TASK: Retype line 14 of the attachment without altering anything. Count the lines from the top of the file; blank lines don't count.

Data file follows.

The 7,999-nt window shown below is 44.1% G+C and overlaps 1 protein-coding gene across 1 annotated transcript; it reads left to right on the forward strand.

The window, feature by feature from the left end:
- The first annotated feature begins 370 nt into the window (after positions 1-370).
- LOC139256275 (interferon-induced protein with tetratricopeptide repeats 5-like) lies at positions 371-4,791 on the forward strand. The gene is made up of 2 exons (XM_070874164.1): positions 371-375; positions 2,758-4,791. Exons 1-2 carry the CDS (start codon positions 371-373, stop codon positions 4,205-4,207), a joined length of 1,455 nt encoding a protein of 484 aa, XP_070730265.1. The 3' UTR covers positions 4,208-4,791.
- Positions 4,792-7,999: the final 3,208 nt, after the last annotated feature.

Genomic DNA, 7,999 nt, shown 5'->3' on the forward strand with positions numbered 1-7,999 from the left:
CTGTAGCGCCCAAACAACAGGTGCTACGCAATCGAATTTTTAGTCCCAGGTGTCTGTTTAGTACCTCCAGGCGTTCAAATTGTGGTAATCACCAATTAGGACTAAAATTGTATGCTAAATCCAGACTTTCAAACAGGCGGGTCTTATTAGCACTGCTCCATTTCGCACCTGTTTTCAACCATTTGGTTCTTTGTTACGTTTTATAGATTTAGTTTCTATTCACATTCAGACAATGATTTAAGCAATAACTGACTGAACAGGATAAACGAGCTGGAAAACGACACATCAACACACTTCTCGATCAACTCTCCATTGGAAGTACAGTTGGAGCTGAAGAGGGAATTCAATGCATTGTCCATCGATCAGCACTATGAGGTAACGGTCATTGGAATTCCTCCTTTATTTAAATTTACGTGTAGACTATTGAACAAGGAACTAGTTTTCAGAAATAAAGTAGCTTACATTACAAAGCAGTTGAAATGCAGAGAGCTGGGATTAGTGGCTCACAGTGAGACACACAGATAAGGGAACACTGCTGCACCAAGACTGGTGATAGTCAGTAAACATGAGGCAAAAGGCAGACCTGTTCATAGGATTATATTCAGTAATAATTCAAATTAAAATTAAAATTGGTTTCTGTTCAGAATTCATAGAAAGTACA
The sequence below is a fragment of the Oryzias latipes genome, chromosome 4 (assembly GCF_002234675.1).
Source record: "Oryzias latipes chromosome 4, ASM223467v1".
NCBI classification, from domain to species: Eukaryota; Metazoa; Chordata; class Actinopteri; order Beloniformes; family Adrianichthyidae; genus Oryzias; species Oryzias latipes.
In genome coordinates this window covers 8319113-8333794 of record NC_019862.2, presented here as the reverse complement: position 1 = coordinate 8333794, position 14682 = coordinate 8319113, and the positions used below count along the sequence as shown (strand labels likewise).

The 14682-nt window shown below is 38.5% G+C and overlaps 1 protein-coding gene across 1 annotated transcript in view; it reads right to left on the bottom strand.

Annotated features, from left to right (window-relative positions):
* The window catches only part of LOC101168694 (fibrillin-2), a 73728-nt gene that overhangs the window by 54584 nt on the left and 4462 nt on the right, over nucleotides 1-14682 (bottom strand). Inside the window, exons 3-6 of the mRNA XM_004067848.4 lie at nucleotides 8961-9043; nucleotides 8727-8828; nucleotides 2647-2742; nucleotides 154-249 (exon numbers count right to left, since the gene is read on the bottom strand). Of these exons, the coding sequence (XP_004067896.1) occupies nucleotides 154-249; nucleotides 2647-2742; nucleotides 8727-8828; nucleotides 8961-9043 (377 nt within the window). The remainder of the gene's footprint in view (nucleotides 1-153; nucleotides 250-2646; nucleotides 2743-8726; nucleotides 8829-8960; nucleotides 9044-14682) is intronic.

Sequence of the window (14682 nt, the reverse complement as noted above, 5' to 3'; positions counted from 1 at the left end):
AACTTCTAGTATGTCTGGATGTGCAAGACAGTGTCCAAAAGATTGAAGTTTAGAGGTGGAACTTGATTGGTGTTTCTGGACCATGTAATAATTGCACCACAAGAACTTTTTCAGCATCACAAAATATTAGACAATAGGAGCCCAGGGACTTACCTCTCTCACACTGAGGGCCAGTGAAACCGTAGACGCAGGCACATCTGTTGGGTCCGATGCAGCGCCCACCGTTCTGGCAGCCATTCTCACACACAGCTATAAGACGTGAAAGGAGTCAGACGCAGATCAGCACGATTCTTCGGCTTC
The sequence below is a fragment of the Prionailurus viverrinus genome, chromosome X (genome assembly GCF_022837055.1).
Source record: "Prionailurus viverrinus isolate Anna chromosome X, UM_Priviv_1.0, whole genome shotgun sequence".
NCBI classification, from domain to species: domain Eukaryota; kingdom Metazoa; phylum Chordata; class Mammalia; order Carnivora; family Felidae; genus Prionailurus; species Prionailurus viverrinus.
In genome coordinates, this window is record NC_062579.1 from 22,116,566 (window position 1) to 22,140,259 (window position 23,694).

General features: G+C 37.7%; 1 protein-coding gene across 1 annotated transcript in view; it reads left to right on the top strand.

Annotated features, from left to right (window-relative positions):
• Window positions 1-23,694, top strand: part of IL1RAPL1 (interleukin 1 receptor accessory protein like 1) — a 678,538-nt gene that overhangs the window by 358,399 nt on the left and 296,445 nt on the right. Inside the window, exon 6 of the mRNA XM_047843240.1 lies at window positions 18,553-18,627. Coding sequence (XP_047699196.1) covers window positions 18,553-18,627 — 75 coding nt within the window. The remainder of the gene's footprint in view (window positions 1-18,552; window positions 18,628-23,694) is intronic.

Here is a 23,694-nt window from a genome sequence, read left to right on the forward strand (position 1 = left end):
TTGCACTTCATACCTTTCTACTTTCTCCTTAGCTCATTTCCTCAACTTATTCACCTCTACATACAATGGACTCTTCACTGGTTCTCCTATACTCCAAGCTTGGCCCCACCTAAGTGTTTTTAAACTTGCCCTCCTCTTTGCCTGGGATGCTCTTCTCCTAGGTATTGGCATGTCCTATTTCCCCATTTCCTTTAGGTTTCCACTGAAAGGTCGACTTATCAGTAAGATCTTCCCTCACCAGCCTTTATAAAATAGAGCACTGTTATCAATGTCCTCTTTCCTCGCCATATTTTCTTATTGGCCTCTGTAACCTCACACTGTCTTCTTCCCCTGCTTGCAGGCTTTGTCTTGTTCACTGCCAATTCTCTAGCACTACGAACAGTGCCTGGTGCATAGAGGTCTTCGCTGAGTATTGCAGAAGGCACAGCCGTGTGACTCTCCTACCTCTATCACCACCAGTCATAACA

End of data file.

* The window catches only part of LOC101168694 (fibrillin-2), a 73728-nt gene that overhangs the window by 54584 nt on the left and 4462 nt on the right, over nucleotides 1-14682 (bottom strand). Inside the window, exons 3-6 of the mRNA XM_004067848.4 lie at nucleotides 8961-9043; nucleotides 8727-8828; nucleotides 2647-2742; nucleotides 154-249 (exon numbers count right to left, since the gene is read on the bottom strand). Of these exons, the coding sequence (XP_004067896.1) occupies nucleotides 154-249; nucleotides 2647-2742; nucleotides 8727-8828; nucleotides 8961-9043 (377 nt within the window). The remainder of the gene's footprint in view (nucleotides 1-153; nucleotides 250-2646; nucleotides 2743-8726; nucleotides 8829-8960; nucleotides 9044-14682) is intronic.